Such disruption, however, can cause human misery. To smooth out this process, no less than Bill Gates has suggested a robot tax, which would be placed upon companies adopting technology that replaces humans, and use the money for retraining and for refocusing on improved health and education.
A robot tax may work as a transition device, perhaps in coordination with shrinking working hours. If, however, as futurists predict, artificial intelligence begins to take ever-more sophisticated jobs, we will need to figure out what happens when displaced truckers lose the new jobs for which they trained so hard.
Another alternative for dealing with job displacement would be to give employees an interest in companies. As the afore-mentioned Martin Ford puts it, “In a future world where nearly all the income is captured by capital, and human labor is worth very little, why not simply make sure that everyone owns enough capital to be economically secure?”
After all, without truckers willing to put in long hours over decades, trucking companies would not have succeeded. Workers gave of themselves, it can be argued, and deserve equity in the companies they provided value to. Writing in the Harvard Business Review, Darlene Damm goes so far as to argue, “If an employee holds stock in a company, and is replaced by a robot, they may actually benefit from the robot taking their job and doing it better, since their stock’s value will increase as the company becomes more successful.”
Worker ownership, even if partial, would cushion the blow of a world without work. Plus, this might be one way to avoid massive social unrest.
Damm goes on to suggest a modification of current practices, so that existing business spaces find new uses. Walmart, for instance, is already expanding services, so “Why not also offer classes in yoga, fitness, cooking, nutrition, or well-being at an affordable price? Or child care, elder care, psychological services, rehabilitation, or meeting space for community groups? This would create new sources of revenue, improve communities, and offer new jobs and skill sets to employees.”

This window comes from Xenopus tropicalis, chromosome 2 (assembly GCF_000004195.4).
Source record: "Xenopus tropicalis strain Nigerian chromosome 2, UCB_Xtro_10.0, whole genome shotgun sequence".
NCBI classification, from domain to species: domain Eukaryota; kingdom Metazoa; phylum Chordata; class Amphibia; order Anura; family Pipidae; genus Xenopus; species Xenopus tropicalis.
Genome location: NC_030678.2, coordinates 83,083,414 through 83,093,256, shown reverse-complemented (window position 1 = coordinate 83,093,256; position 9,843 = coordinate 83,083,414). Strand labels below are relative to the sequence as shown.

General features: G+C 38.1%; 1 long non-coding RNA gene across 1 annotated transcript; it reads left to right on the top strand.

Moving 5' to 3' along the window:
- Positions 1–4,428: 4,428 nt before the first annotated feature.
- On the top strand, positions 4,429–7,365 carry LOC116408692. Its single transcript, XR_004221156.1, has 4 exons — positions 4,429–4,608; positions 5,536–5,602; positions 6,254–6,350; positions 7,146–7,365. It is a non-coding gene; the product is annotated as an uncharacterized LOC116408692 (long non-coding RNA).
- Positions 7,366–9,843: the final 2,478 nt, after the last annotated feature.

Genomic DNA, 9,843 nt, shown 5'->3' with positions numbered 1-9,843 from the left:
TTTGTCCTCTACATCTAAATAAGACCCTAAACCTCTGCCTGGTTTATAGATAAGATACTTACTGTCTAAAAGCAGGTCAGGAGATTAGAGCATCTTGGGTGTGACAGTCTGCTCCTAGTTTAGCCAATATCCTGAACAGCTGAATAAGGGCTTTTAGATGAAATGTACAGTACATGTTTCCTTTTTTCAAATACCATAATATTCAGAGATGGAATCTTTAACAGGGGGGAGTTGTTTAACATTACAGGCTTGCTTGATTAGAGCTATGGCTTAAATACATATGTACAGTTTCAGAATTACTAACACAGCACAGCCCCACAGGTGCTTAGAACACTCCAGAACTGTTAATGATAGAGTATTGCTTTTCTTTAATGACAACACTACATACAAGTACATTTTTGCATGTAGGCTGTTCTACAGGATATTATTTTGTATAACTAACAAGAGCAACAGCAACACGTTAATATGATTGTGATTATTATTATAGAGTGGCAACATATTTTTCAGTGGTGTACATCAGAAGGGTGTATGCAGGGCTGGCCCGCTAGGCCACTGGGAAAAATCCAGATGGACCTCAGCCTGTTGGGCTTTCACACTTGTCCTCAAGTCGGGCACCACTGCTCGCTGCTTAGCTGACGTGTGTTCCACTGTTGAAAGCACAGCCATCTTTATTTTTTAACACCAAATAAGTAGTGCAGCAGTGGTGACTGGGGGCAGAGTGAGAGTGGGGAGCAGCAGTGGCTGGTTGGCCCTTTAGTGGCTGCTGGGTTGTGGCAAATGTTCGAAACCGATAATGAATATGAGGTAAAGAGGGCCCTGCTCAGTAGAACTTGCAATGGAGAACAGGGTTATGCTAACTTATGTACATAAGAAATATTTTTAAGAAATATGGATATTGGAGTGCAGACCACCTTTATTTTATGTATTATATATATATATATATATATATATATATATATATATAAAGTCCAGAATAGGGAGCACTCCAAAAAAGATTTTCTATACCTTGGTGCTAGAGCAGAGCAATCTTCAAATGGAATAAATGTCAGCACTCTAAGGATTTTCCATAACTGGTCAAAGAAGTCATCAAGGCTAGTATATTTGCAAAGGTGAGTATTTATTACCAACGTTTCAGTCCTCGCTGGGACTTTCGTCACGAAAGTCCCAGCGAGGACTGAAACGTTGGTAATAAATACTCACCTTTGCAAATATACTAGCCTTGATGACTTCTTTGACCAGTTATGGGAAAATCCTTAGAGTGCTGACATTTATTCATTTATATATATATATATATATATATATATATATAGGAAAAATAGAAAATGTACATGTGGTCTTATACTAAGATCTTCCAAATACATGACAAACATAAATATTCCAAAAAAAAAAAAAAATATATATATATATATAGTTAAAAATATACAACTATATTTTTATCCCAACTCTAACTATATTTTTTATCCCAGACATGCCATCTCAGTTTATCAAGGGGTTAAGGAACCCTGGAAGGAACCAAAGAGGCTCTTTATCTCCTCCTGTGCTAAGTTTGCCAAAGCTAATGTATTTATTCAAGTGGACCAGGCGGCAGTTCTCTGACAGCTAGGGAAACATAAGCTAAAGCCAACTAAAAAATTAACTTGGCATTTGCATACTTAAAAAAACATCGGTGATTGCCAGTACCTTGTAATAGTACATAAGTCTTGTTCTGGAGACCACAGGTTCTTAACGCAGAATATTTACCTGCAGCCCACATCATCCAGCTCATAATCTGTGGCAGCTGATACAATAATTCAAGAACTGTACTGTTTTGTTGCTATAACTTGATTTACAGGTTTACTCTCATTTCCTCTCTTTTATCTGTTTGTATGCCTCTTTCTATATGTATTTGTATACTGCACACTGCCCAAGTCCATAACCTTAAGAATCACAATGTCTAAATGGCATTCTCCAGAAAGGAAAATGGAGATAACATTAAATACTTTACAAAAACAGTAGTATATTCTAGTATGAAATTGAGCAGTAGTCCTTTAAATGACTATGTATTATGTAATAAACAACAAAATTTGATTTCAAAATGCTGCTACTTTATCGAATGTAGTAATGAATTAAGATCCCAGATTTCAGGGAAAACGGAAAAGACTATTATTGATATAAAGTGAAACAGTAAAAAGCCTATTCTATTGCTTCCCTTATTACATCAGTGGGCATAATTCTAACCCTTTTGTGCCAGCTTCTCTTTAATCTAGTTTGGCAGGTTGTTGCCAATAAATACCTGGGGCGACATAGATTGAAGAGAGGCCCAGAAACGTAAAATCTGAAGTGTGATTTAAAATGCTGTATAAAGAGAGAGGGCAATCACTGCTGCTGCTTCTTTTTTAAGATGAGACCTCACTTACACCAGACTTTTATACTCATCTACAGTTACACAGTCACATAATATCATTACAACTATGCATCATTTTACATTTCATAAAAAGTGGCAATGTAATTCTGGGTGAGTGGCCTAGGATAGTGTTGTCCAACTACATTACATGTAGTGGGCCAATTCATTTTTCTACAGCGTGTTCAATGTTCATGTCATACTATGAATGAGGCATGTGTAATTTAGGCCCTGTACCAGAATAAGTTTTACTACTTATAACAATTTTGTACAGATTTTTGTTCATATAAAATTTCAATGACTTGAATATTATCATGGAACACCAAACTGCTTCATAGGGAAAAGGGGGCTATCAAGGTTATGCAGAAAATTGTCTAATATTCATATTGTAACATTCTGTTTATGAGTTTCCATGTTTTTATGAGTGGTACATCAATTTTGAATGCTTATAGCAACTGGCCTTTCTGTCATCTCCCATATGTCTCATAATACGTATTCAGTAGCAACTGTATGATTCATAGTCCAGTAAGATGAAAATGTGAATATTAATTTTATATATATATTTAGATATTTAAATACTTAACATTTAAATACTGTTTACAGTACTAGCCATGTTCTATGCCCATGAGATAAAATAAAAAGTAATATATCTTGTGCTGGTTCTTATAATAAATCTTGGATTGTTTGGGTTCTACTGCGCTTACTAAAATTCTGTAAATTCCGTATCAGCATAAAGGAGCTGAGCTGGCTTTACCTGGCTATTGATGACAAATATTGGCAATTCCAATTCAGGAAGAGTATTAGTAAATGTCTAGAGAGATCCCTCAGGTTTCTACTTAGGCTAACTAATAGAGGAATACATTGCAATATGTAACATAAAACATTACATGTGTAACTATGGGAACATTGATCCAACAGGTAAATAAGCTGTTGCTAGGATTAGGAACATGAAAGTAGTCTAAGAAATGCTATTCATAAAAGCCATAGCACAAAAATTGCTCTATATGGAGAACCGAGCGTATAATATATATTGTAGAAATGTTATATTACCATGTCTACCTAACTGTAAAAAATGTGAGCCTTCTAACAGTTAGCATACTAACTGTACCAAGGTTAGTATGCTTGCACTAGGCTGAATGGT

Juliet Schor, in her 2010 book Plentitude, offers a more radical twist on this, in which small, independent entrepreneurs and community activists use new technology to provide a range of services currently allocated mostly to large corporations. This new economy would make it so that people “work and spend less, create and connect more,” on the way to an ecologically sustainable economy. For sure, creating a high-tech, sustainable future “doesn’t mean we can’t have fabulous clothes, low-impact electronic gadgetry, great local food, and a more leisurely mode of travel.”
Simplicity, advanced technology, community, and a reasonable enjoyment of material goods can all be part of a better future. Schor suggests a secular version of a kind of community religions have often envisioned.
The search for meaning and community continues. Writing in Christianity Today, Kevin Brown and Steve McMullen explain, “Where activity and productivity are emphasized at the expense of meaning, it becomes more difficult to distinguish between humans and robots.” They argue that “humans will eventually lose that game. Robots never sleep, and eventually there may not be much ‘productivity’ left for us.”
Christian faith offers at least one avenue for finding meaning in a post-work world. Of course, the majority of people on the planet are not Christian, and prevailing trends, at least in the United States, are away from organized religion. Nevertheless, religion is too often slighted in discussions of a post-work world. As jobs shrink away, it very well could provide great comfort to many and be a fount of meaning.
In the end, we want to be cautious and not rush blindly into an increasingly automated future. Truckers and Uber drivers may find themselves among the early casualties, yet all of us are at risk. We should think ahead, keeping the wider social good in mind, pondering our long-term goals, while simultaneously solving practical problems step by step.
Photo by NASA Kennedy/Flickr.